Some believe that ZIRP and QE have greatly contaminated and distorted the bond market, rendering traditional market signals invalid. This school of thought is debatable. The natural economic response to central banks suppressing rates at levels far below their equilibrium is an inflationary boom. In reality, however, we have inched even closer to deflation, suggesting that central banks have simply delivered what is required by the underlying economy.

The bottom line is that if a recession is indeed lurking around the corner, we should see substantial curve flattening. Curve inversion is not possible while the short end of the curve is anchored at zero, although for the Japanese economy, an economic slump or recession usually follows whenever the 10-2 curve flattens to less than 70 basis points. What usually occurs in Japan is not the situation in the U.S.

Economic Signals

Budget Balance

A country’s budget can also provide important signals of a recession. Increasing fiscal constraint often precedes recession, as evidenced in Chart 4. However, the relationship between shrinking budget deficits and recessions is primarily a reflection of the internal stabilizer effect—a boom leads to rising budgetary revenues and decreasing transfer payments, creating an autonomous fiscal constraint.

Although the ebbs and flows of the fiscal balance are very counter-cyclical, the combined impact of both monetary policy and fiscal balance on the economy is worth monitoring. History suggests that when combined policy restraint (CPR) from both monetary and fiscal fronts—expressed as fiscal balance as a share of gross domestic product (GDP) plus the fed funds rate—approaches the level of nominal GDP growth, the risk of recession starts to escalate. This relationship makes sense: if the CPR of an economy approaches or even exceeds the speed of nominal expansion, the growth process should stop or even reverse, resulting in recession.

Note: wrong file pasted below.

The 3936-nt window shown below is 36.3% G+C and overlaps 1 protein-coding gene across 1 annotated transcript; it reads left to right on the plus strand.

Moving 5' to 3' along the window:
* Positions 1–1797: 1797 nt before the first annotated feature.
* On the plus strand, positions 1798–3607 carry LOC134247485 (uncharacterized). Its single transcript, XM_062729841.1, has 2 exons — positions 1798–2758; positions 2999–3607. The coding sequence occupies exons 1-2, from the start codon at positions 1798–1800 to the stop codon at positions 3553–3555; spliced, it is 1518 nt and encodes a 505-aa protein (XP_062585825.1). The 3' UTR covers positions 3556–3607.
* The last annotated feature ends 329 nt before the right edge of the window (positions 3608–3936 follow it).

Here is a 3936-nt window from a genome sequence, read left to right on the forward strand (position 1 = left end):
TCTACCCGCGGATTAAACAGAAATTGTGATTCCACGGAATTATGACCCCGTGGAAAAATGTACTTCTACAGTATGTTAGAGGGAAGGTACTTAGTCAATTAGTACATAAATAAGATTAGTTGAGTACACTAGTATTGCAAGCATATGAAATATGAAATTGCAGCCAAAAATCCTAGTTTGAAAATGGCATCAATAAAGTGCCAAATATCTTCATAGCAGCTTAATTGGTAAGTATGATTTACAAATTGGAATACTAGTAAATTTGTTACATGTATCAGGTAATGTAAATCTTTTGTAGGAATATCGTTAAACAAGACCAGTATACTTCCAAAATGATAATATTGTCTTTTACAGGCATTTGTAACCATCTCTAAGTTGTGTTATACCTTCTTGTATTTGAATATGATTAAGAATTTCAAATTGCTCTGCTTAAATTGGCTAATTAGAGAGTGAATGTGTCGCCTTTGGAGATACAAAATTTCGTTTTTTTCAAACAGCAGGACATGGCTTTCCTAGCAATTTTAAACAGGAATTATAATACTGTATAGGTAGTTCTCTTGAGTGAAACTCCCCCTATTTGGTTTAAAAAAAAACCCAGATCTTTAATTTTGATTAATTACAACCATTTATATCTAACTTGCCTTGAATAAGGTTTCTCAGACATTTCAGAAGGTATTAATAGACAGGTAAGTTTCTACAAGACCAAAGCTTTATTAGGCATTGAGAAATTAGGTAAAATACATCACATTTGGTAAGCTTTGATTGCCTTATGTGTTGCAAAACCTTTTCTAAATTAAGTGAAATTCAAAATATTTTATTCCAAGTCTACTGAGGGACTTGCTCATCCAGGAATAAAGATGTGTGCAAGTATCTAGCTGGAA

Chart 5 below shows four times when CPR has exceeded nominal growth in the U.S. economy, resulting in a negative spread since 1969 (see the bottom panel of Chart 5). Out of these four times, three successfully predicted recession. Although the gap did not fall into negative territory in other times such as 1990 and 2007, the spread between the two series narrowed to almost nothing, indicating very tight monetary and fiscal policies relative to nominal growth.

Currently, there is still a large cushion in CPR, primarily because of very stimulative U.S. monetary policy. Fiscal tightening provides cause for concern, but so far it mainly reflects a growing economy and revenue base in the U.S. Nevertheless, with growth advancing at a rather subdued pace, any aggressive spending cuts or efforts to raise taxes could cause growth to dip, triggering a technical recession.

Read Part II Now

Groupthink is bad, especially at investment management firms. Brandywine Global therefore takes special care to ensure our corporate culture and investment processes support the articulation of diverse viewpoints. This blog is no different. The opinions expressed by our bloggers may sometimes challenge active positioning within one or more of our strategies. Each blogger represents one market view amongst many expressed at Brandywine Global. Although individual opinions will differ, our investment process and macro outlook will remain driven by a team approach.